[Kde-pim] user css controlled mail appereance... reload.
kloecker at kde.org
Tue Nov 11 21:10:26 GMT 2008
On Tuesday 11 November 2008, klebezettel at gmx.net wrote:
> On Sunday 09 November 2008 21:22:22 Thomas Lübking wrote:
> > Hi,
> > i brought up this suggestion around 1 1/2 years ago, then some
> > nasty things happened and i withdraw and kept the patch just for
> > myself since then.
> > I however kept it rather simple to avoid running into failing svn
> > merges, so it's made up quite close around my needs (i.e. reads and
> > adds a css from a hardcoded path. i'd rather offer a combobox
> > managing various styles. only changed libkdepim/csshelper.*)
> > Attached is a Screenshot. (just "fancy" header + some css)
> > So if you're still interested, i'd extend the patch (user
> > interface; and i'd like to change the used html code a bit - imho
> > we could include the header html (inside div.header) from an
> > external file if present - allowing easy reordering of items - and
> > implement the currrently available headers as hardcoded special
> > case (and fallback) on the general approach. at least the table
> > lable should be replaced)
> > Regards,
> > Thomas
> Hiya Thomas!
> First I had the same approach like you reading external html/css
> code. If you want to use the html/css-approach you have to ask
> yourself how you would handle mails that does not come with all the
> header data we assume (since the template should handle all of them).
> Of course, most mails haeve Subject/From/To/Date data (but not
> all?!). Some have additional CC/BCC/Attachments data. Now, reading
> one html/css template file is therefore too static. You would have to
> split the actual template into several files. Or the (one) template
> file would have some extra structure with markers that you would have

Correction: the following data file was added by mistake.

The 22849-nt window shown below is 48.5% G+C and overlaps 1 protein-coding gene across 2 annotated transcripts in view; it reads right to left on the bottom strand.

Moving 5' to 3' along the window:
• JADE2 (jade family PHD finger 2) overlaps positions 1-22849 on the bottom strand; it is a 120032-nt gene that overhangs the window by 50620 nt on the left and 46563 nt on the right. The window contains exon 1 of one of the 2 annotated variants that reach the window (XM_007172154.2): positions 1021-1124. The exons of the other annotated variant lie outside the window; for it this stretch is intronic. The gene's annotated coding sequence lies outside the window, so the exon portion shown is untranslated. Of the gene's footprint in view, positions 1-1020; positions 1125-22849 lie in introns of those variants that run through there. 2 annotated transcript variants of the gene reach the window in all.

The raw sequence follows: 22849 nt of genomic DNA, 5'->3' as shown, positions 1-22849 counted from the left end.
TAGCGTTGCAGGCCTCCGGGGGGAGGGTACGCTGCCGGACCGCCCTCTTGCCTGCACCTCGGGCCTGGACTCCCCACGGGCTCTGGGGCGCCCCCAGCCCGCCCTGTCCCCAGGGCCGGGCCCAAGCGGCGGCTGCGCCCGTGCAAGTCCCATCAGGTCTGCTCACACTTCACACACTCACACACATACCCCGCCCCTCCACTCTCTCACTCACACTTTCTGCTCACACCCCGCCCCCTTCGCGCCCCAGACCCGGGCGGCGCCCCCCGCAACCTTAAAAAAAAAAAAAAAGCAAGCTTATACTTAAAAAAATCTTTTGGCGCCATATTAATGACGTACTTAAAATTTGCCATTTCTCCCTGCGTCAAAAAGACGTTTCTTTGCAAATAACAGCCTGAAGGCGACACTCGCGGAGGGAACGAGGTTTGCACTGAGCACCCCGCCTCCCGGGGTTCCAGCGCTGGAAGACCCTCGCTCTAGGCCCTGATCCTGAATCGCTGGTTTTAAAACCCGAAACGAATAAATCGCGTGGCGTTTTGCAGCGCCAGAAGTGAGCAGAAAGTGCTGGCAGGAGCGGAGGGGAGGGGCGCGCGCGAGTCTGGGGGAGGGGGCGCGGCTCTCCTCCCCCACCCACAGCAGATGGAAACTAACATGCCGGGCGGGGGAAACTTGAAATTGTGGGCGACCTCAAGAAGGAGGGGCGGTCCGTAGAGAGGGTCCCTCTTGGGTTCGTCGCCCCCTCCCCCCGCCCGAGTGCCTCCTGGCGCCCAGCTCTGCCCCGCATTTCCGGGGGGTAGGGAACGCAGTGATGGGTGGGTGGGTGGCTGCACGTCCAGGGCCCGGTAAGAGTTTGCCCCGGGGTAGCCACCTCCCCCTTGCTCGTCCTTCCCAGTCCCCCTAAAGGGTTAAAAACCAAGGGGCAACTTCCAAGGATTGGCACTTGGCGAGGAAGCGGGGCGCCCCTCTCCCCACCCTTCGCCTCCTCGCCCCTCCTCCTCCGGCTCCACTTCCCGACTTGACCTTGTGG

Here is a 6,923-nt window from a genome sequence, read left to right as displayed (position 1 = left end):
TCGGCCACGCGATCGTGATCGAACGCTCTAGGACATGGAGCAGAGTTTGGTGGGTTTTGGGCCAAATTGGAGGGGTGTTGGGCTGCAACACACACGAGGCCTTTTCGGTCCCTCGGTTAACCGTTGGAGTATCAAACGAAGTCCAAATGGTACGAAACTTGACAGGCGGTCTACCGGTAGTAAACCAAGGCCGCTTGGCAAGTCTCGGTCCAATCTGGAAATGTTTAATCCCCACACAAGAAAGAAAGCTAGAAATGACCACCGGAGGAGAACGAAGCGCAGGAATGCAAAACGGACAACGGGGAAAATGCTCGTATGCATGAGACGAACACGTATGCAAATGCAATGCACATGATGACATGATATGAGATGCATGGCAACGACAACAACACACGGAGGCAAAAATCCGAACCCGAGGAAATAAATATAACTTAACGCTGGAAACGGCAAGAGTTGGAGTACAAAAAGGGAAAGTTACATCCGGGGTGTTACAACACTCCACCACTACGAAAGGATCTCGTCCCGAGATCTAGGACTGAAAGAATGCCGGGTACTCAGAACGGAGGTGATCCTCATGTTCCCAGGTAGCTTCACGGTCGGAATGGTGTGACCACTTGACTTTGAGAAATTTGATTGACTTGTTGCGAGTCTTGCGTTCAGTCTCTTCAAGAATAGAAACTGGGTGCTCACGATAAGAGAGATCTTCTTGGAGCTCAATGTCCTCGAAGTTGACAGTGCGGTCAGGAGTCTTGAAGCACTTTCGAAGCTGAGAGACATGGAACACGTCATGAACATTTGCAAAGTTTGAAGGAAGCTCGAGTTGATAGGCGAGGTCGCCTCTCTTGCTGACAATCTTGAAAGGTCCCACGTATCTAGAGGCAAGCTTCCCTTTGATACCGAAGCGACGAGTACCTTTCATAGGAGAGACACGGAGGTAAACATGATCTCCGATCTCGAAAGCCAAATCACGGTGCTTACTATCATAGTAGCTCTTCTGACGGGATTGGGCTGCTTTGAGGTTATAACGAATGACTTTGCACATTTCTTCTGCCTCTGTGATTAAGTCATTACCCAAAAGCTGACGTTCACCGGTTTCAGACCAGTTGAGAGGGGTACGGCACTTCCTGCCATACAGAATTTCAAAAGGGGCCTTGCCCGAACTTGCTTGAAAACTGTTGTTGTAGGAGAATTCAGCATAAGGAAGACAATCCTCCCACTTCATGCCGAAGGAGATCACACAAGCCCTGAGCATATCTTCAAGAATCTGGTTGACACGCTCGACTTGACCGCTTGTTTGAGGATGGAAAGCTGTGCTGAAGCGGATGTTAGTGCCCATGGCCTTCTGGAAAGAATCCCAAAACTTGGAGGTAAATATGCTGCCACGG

> to parse...I think this is possible, although not that nice.
> So this was about HTML/CSS Templates. Using only CSS templates (the
> HTML would be some divs/spans in the c++ code) has some limitations?
> At least I wasn't successful in trying to change the order of the
> header elements (say, first showing the from data, below it the
> subject and then the to-part). Maybe that are just my css skills that
> are limited ;) Well, actually I changed the order with css (using
> float/width/margin elements), but all the distances where static and
> led to problems (especially dealing with long lines that wrap "into"
> the next line). But if you say it's possible to change the order of
> the elements (for long lines/texts, for increased font size etc...)
> just by using css, that would be just cool :) Hmm, but then again -
> stuff? As one metion in the mailing list before, it would be cool if
> we could collapse the header to a one-liner like in thunderbird and
> things like that...
> My next idea was to use a more generic method for creating the
> headers. Imagine KMail creates a xml file in memory for the header of
> the mail we want to view. The file consist of all the header elements
> that are available in the mail and is therefore the
> representation/description of the header in xml - it describes only
> the content. Now we want to put this nicely into html/css for the
> user. We can use an xsltprocessor that uses an *.xsl file (our
> stylesheet/template) to transform the xml into a nice html/css
> representation. Since we can match some xml elements and attributes
> (in the *.xsl file) we have no problems with extra elements. IMHO
> that would be the cleanest way. We separate content from style and
> and what not in the *.xsl file). I implemented this with libxlst (
> http://xmlsoft.org/XSLT/ , a C library which I wrapped into a class -
> but hey, maybe someone else is already using an xsltprocessor library
> in the kde project?). I was close at having working stylesheet files
> (*.xsl) for the current header styles (plain, fancy, enterprise...).
> But then I had no time to work further on this and lost the code :/
> Although it's the cleanest way, it's somehow a little bit overkill
> using a xsltprocessor?!
Yes, it sounds like overkill to create XML just to convert it to HTML
with an XSLT processor. OTOH, if we'd go another route we'd have to
re-invent parts of XML+XSLT which doesn't sound like a sensible idea.
So if any of you wants to give this approach a try... I think it's
definitely worth checking out whether it's a feasible approach
performance- and memory-consumption-wise.
> It would make more sense if we would
> represent the whole mail in xml. Doing this we could "export" a mail
> into anything (not just html/css) just by creating stylesheet
..., e.g. we could export to LaTeX and then with pdflatex to PDF. We'll
have printed email messages of the highest quality ever. ;-) I'm
half-joking and half-serious.
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